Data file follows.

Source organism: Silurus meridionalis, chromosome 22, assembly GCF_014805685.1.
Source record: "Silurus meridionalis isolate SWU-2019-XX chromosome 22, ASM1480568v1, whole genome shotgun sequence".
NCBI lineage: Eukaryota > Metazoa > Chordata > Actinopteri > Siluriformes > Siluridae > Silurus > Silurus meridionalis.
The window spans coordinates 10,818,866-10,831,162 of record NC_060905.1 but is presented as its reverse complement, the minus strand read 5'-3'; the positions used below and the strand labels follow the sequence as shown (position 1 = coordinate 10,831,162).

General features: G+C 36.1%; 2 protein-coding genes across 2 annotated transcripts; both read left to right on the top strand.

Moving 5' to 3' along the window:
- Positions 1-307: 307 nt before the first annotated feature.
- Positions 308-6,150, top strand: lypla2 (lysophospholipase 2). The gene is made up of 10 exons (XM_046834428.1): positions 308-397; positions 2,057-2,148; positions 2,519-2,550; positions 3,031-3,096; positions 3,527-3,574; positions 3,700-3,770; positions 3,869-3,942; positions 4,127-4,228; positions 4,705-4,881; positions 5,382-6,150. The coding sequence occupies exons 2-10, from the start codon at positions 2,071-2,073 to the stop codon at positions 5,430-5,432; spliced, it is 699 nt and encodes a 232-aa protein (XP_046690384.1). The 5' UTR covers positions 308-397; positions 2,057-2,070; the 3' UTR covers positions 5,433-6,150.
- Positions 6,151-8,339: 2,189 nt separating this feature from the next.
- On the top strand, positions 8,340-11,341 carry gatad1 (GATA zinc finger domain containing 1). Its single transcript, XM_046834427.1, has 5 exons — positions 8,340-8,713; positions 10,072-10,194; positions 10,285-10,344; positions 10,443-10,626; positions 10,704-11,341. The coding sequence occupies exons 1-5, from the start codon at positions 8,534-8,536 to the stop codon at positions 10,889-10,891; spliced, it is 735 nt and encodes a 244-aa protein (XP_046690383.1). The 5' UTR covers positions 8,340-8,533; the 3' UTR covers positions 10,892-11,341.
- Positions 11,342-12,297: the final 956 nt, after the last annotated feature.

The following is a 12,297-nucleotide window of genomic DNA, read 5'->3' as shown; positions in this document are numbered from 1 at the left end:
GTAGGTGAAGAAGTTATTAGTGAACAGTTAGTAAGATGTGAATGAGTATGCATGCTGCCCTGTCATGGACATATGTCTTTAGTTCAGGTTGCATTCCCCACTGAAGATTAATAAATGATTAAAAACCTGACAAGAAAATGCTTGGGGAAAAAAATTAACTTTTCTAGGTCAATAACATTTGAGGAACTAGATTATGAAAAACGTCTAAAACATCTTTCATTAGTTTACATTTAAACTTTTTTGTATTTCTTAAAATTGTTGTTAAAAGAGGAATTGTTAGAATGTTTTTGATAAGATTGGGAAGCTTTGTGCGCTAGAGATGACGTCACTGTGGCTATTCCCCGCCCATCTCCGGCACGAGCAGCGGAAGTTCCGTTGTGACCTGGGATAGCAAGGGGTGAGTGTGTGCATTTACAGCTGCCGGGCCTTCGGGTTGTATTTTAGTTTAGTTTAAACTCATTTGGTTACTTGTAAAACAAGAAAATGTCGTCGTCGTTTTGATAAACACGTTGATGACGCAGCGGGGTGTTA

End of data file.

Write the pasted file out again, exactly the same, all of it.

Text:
Source organism: Silurus meridionalis, chromosome 22, assembly GCF_014805685.1.
Source record: "Silurus meridionalis isolate SWU-2019-XX chromosome 22, ASM1480568v1, whole genome shotgun sequence".
NCBI lineage: Eukaryota > Metazoa > Chordata > Actinopteri > Siluriformes > Siluridae > Silurus > Silurus meridionalis.
The window spans coordinates 10,818,866-10,831,162 of record NC_060905.1 but is presented as its reverse complement, the minus strand read 5'-3'; the positions used below and the strand labels follow the sequence as shown (position 1 = coordinate 10,831,162).

General features: G+C 36.1%; 2 protein-coding genes across 2 annotated transcripts; both read left to right on the top strand.

Moving 5' to 3' along the window:
- Positions 1-307: 307 nt before the first annotated feature.
- Positions 308-6,150, top strand: lypla2 (lysophospholipase 2). The gene is made up of 10 exons (XM_046834428.1): positions 308-397; positions 2,057-2,148; positions 2,519-2,550; positions 3,031-3,096; positions 3,527-3,574; positions 3,700-3,770; positions 3,869-3,942; positions 4,127-4,228; positions 4,705-4,881; positions 5,382-6,150. The coding sequence occupies exons 2-10, from the start codon at positions 2,071-2,073 to the stop codon at positions 5,430-5,432; spliced, it is 699 nt and encodes a 232-aa protein (XP_046690384.1). The 5' UTR covers positions 308-397; positions 2,057-2,070; the 3' UTR covers positions 5,433-6,150.
- Positions 6,151-8,339: 2,189 nt separating this feature from the next.
- On the top strand, positions 8,340-11,341 carry gatad1 (GATA zinc finger domain containing 1). Its single transcript, XM_046834427.1, has 5 exons — positions 8,340-8,713; positions 10,072-10,194; positions 10,285-10,344; positions 10,443-10,626; positions 10,704-11,341. The coding sequence occupies exons 1-5, from the start codon at positions 8,534-8,536 to the stop codon at positions 10,889-10,891; spliced, it is 735 nt and encodes a 244-aa protein (XP_046690383.1). The 5' UTR covers positions 8,340-8,533; the 3' UTR covers positions 10,892-11,341.
- Positions 11,342-12,297: the final 956 nt, after the last annotated feature.

The following is a 12,297-nucleotide window of genomic DNA, read 5'->3' as shown; positions in this document are numbered from 1 at the left end:
GTAGGTGAAGAAGTTATTAGTGAACAGTTAGTAAGATGTGAATGAGTATGCATGCTGCCCTGTCATGGACATATGTCTTTAGTTCAGGTTGCATTCCCCACTGAAGATTAATAAATGATTAAAAACCTGACAAGAAAATGCTTGGGGAAAAAAATTAACTTTTCTAGGTCAATAACATTTGAGGAACTAGATTATGAAAAACGTCTAAAACATCTTTCATTAGTTTACATTTAAACTTTTTTGTATTTCTTAAAATTGTTGTTAAAAGAGGAATTGTTAGAATGTTTTTGATAAGATTGGGAAGCTTTGTGCGCTAGAGATGACGTCACTGTGGCTATTCCCCGCCCATCTCCGGCACGAGCAGCGGAAGTTCCGTTGTGACCTGGGATAGCAAGGGGTGAGTGTGTGCATTTACAGCTGCCGGGCCTTCGGGTTGTATTTTAGTTTAGTTTAAACTCATTTGGTTACTTGTAAAACAAGAAAATGTCGTCGTCGTTTTGATAAACACGTTGATGACGCAGCGGGGTGTTA